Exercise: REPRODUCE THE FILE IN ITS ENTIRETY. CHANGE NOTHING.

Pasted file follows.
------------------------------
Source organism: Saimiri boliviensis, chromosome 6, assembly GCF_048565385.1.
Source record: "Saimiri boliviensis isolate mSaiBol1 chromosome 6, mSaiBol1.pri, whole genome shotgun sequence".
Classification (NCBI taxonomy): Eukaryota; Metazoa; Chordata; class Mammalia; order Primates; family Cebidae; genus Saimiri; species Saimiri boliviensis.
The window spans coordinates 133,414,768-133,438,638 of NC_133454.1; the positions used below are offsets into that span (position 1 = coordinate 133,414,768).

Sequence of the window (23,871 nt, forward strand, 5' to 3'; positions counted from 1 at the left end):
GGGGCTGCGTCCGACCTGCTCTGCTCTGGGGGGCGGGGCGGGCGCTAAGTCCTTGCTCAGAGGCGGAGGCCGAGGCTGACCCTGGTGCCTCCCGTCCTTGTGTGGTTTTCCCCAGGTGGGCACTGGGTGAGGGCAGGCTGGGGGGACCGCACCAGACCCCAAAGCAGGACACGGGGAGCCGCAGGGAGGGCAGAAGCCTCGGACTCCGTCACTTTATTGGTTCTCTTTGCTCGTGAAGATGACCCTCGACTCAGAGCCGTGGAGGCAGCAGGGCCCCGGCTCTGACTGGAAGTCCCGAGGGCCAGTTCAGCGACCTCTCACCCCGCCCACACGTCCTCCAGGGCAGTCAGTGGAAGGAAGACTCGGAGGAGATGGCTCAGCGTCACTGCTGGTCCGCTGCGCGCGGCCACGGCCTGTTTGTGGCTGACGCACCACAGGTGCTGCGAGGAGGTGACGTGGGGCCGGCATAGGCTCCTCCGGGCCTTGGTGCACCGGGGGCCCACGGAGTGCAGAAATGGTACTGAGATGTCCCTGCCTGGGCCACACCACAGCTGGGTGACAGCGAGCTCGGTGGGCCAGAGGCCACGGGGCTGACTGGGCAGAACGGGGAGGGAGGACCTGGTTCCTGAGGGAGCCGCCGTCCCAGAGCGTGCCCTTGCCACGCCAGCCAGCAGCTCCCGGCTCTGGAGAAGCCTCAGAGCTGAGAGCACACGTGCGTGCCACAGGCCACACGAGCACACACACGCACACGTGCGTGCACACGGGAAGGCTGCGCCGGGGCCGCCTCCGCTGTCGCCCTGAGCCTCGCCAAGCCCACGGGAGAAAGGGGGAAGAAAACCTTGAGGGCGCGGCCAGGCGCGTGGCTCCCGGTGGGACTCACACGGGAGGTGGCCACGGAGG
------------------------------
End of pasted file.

Source organism: Saimiri boliviensis, chromosome 6, assembly GCF_048565385.1.
Source record: "Saimiri boliviensis isolate mSaiBol1 chromosome 6, mSaiBol1.pri, whole genome shotgun sequence".
Classification (NCBI taxonomy): Eukaryota; Metazoa; Chordata; class Mammalia; order Primates; family Cebidae; genus Saimiri; species Saimiri boliviensis.
The window spans coordinates 133,414,768-133,438,638 of NC_133454.1; the positions used below are offsets into that span (position 1 = coordinate 133,414,768).

Sequence of the window (23,871 nt, forward strand, 5' to 3'; positions counted from 1 at the left end):
GGGGCTGCGTCCGACCTGCTCTGCTCTGGGGGGCGGGGCGGGCGCTAAGTCCTTGCTCAGAGGCGGAGGCCGAGGCTGACCCTGGTGCCTCCCGTCCTTGTGTGGTTTTCCCCAGGTGGGCACTGGGTGAGGGCAGGCTGGGGGGACCGCACCAGACCCCAAAGCAGGACACGGGGAGCCGCAGGGAGGGCAGAAGCCTCGGACTCCGTCACTTTATTGGTTCTCTTTGCTCGTGAAGATGACCCTCGACTCAGAGCCGTGGAGGCAGCAGGGCCCCGGCTCTGACTGGAAGTCCCGAGGGCCAGTTCAGCGACCTCTCACCCCGCCCACACGTCCTCCAGGGCAGTCAGTGGAAGGAAGACTCGGAGGAGATGGCTCAGCGTCACTGCTGGTCCGCTGCGCGCGGCCACGGCCTGTTTGTGGCTGACGCACCACAGGTGCTGCGAGGAGGTGACGTGGGGCCGGCATAGGCTCCTCCGGGCCTTGGTGCACCGGGGGCCCACGGAGTGCAGAAATGGTACTGAGATGTCCCTGCCTGGGCCACACCACAGCTGGGTGACAGCGAGCTCGGTGGGCCAGAGGCCACGGGGCTGACTGGGCAGAACGGGGAGGGAGGACCTGGTTCCTGAGGGAGCCGCCGTCCCAGAGCGTGCCCTTGCCACGCCAGCCAGCAGCTCCCGGCTCTGGAGAAGCCTCAGAGCTGAGAGCACACGTGCGTGCCACAGGCCACACGAGCACACACACGCACACGTGCGTGCACACGGGAAGGCTGCGCCGGGGCCGCCTCCGCTGTCGCCCTGAGCCTCGCCAAGCCCACGGGAGAAAGGGGGAAGAAAACCTTGAGGGCGCGGCCAGGCGCGTGGCTCCCGGTGGGACTCACACGGGAGGTGGCCACGGAGG